Mexican authorities stop caravan of migrants attempting to head north
Mexican authorities on Saturday thwarted the latest caravan of migrants attempting to head north from southern Mexico with the hope of reaching the United States.
Some 2,000 migrants from various nations — including Central American and African countries, Haiti and Cuba — set off on foot in the predawn hours from the southern Mexican city of Tapachula.
It was the first such caravan since early 2019, as Mexico — under pressure from the Trump administration to curb U.S.-bound migration thorough its territory — has cracked down on Central Americans and others seeking to reach the United States.
On Saturday, the northbound caravan met a phalanx of Mexican authorities, including national guard and federal police units along the highway at a point about 25 miles north of Tapachula. The enforcement presence prompted almost half the caravan members — including many women and children — to surrender to Mexican immigration authorities.
Those detained were to be transported to a holding facility in Tapachula and attended to in a “personal manner,” Mexican immigration authorities said in a statement. Those held would have an opportunity to apply for refugee status or other legal status in Mexico, authorities said.
While many caravan participants surrendered, others scattered and veered from the highway at the point where authorities blocked the northbound route and sought to continue their journey on side roads, circumventing the enforcement cordon.
Thousands of migrants seeking to reach U.S. territory — more than 1,000 miles to the north — have been stuck in Tapachula for months as Mexican officials have been hesitant to hand out visas allowing them to continue north. Most entered Mexico from Guatemala. The migrants stranded in Tapachula are mostly Central Americans but include others from the Caribbean, South America, Africa and Asia.
Mexico has responded to pressure from the Trump administration to curb third-country migration by bolstering enforcement in southern Mexico and posting national guard troops along northbound highways and along entry routes on the Guatemalan border. The Mexican effort has contributed to a sharp reduction of migrants arriving to the U.S. border in recent months, U.S. authorities say.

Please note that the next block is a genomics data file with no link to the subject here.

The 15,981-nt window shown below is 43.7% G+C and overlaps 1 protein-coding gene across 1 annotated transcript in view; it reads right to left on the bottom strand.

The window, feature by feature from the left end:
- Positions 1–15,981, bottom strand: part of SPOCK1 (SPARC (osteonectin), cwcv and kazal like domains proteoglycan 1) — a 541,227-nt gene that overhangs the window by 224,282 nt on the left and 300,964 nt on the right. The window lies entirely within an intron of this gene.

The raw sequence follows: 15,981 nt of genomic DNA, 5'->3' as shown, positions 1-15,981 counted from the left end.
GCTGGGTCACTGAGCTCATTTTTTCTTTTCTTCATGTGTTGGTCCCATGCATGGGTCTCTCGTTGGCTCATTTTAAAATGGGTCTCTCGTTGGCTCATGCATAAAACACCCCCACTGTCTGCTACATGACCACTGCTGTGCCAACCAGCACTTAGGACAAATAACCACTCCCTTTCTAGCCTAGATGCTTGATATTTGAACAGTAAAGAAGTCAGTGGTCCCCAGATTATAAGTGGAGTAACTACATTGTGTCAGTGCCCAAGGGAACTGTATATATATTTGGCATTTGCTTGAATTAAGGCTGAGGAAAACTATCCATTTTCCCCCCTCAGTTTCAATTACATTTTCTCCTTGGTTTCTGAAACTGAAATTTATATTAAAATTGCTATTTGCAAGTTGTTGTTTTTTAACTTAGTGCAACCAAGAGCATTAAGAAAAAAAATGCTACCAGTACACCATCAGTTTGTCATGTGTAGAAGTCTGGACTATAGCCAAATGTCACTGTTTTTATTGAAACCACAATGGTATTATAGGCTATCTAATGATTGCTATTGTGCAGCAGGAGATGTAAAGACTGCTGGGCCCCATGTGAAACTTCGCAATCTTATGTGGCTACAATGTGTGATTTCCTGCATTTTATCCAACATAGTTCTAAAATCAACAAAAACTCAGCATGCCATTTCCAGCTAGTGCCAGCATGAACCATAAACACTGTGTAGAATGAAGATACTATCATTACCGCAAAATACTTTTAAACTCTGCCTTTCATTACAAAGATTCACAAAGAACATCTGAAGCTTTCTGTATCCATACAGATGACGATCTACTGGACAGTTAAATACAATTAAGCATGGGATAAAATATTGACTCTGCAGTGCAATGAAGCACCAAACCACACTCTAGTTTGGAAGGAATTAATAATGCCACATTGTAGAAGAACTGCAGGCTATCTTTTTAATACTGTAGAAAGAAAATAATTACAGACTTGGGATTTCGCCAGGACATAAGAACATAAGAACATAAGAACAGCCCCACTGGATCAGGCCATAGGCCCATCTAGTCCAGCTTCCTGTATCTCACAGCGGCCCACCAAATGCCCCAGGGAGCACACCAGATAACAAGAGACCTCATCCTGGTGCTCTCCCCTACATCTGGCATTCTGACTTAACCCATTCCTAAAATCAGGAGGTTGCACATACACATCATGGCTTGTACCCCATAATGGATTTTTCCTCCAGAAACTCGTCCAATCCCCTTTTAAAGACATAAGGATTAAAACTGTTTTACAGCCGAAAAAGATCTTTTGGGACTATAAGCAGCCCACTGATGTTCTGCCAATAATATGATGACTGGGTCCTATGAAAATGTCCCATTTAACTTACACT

Mexico has also accelerated detentions and deportations of undocumented migrants in response to White House threats to impose tariffs on Mexican goods exported to the United States.
Last year, as thousands of migrants began to head north in caravans from Central America, Mexico initially did little to block the northbound odyssey. Trump denounced the caravans as an “invasion” and threatened economic retaliation against Mexico if it did not do more to deter the migration.
The government of President Andres Manuel Lopez Obrador, who took office Dec. 1, has yielded to White House pressure to crack down on northbound migration via Mexican territory. Trump has praised Mexico’s efforts to help implement his hard-line immigration strategy.
Special correspondent Juan de Dios in Tapachula and Cecilia Sanchez in The Times’ Mexico City bureau contributed to this report.
The Latinx experience chronicled
Get the Latinx Files newsletter for stories that capture the multitudes within our communities.
You may occasionally receive promotional content from the Los Angeles Times.